Use this URL to cite or link to this record in EThOS: http://ethos.bl.uk/OrderDetails.do?uin=uk.bl.ethos.720332
Title: Internet crowdsourcing for generative design
Author: Wu, Hao
Awarding Body: University of Strathclyde
Current Institution: University of Strathclyde
Date of Award: 2017
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Abstract:
In recent years, the ‘‘power of the crowd” has been repeatedly demonstrated and various Internet platforms have been used to support applications of collaborative intelligence in tasks ranging from open innovation to image analysis. However, crowdsourcing applications in the fields of design research and creative innovation have been much slower to emerge. So, although there have been reports of systems and researchers using Internet crowdsourcing to carry out generative design, there are still many gaps in knowledge about the capability and limitations of the technology. Indeed the process models developed to support traditional commercial design (e.g. Pugh’s Total Design, Agile, Double-Diamond etc.) have yet to be established for Crowdsourced Design (cDesign). As a contribution to the development of such a general model this thesis proposes the cDesign framework to support the effective use [sic] crowdsourcing for generative design. Within the cDesign framework the effective evaluation of design quality is identified as a key component that not only enables the leveraging of a large, virtual workforce’s creative activities but is also fundamental to almost all iterative optimisation processes. This thesis first describes a brief history of the internet crowdsourcing and how crowdsourcing has been used in the design domain. Then the aims and objectives of this research work are listed which are followed by the methodologies chosen for the research. After that three crowdsourced design case studies are presented and discussed. The results of these case studies are integrated to establish the cDesign framework. A fourth crowdsourced design case study on the validation of this cDesign framework is described before a final discussion on the significance of this research work presented. The thesis concludes, by identifying the limitations of the work and opportunities for future research.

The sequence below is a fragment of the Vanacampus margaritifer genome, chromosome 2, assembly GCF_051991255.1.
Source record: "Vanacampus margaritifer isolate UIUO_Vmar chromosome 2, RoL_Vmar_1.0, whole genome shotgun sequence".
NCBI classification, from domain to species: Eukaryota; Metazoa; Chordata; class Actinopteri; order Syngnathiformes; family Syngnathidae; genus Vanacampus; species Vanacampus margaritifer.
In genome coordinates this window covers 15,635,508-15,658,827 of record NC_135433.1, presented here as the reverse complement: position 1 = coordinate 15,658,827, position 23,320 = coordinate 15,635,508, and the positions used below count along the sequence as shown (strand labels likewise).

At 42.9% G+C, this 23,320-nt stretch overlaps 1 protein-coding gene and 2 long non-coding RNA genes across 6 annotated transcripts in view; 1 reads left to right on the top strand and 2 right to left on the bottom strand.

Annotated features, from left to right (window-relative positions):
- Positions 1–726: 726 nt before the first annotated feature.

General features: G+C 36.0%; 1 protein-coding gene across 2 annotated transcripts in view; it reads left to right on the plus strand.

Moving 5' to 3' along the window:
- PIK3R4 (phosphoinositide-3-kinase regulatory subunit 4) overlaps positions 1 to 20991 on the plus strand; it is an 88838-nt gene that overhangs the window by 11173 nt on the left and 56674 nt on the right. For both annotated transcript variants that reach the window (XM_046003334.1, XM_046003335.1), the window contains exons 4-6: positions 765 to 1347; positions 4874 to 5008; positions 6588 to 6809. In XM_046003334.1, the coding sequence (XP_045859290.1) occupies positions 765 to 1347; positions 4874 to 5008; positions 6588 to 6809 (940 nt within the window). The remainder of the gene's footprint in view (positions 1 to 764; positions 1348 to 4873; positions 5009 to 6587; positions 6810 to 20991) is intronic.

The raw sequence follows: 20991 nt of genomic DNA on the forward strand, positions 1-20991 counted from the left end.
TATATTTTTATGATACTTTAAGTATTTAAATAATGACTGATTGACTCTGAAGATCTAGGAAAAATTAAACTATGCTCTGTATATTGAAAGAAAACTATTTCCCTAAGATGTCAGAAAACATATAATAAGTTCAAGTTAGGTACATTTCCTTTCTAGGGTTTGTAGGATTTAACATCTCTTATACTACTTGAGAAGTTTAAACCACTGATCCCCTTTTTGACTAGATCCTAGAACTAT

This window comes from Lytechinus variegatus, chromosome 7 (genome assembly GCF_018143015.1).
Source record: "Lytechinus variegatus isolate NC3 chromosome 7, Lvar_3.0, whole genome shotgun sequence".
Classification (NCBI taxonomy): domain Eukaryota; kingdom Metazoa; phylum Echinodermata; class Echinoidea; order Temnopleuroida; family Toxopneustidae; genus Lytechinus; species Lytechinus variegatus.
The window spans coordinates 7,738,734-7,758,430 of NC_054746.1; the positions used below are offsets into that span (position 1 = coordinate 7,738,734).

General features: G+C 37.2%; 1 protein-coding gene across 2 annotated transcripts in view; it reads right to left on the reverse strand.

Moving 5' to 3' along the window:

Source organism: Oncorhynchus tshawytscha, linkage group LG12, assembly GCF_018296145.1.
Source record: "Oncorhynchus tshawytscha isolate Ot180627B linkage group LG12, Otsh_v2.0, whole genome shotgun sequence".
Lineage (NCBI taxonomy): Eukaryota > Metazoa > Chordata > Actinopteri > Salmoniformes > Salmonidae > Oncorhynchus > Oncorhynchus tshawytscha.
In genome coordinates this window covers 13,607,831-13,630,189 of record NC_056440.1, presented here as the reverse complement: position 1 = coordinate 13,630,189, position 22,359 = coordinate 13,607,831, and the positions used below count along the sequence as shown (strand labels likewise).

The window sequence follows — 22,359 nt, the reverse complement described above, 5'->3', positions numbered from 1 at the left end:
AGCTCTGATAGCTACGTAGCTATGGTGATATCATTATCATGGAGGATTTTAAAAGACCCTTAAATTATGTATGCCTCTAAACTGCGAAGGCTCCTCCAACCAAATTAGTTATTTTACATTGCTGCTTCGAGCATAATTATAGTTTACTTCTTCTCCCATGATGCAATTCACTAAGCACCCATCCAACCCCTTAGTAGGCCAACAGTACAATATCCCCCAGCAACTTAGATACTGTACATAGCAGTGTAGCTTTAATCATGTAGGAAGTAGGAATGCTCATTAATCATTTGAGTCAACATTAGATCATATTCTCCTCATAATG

Supervisor: Not available Sponsor: Not available
Qualification Name: Thesis (Ph.D.) Qualification Level: Doctoral
EThOS ID: uk.bl.ethos.720332  DOI: Not available
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